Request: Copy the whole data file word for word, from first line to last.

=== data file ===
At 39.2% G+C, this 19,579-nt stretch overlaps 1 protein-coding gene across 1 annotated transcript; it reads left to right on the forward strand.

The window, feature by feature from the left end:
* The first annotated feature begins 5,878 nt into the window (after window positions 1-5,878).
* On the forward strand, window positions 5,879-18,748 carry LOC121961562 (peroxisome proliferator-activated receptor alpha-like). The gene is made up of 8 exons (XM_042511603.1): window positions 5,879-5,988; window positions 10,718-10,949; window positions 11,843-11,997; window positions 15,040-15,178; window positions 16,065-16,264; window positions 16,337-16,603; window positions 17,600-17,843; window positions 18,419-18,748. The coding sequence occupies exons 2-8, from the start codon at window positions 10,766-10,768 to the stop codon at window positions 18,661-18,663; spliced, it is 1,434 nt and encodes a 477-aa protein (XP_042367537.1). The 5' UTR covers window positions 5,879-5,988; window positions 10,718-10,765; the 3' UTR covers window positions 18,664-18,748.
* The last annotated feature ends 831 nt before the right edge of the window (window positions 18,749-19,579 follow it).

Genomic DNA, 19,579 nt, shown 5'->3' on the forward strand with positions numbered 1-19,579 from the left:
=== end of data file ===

At 39.2% G+C, this 19,579-nt stretch overlaps 1 protein-coding gene across 1 annotated transcript; it reads left to right on the forward strand.

The window, feature by feature from the left end:
* The first annotated feature begins 5,878 nt into the window (after window positions 1-5,878).
* On the forward strand, window positions 5,879-18,748 carry LOC121961562 (peroxisome proliferator-activated receptor alpha-like). The gene is made up of 8 exons (XM_042511603.1): window positions 5,879-5,988; window positions 10,718-10,949; window positions 11,843-11,997; window positions 15,040-15,178; window positions 16,065-16,264; window positions 16,337-16,603; window positions 17,600-17,843; window positions 18,419-18,748. The coding sequence occupies exons 2-8, from the start codon at window positions 10,766-10,768 to the stop codon at window positions 18,661-18,663; spliced, it is 1,434 nt and encodes a 477-aa protein (XP_042367537.1). The 5' UTR covers window positions 5,879-5,988; window positions 10,718-10,765; the 3' UTR covers window positions 18,664-18,748.
* The last annotated feature ends 831 nt before the right edge of the window (window positions 18,749-19,579 follow it).

Genomic DNA, 19,579 nt, shown 5'->3' on the forward strand with positions numbered 1-19,579 from the left: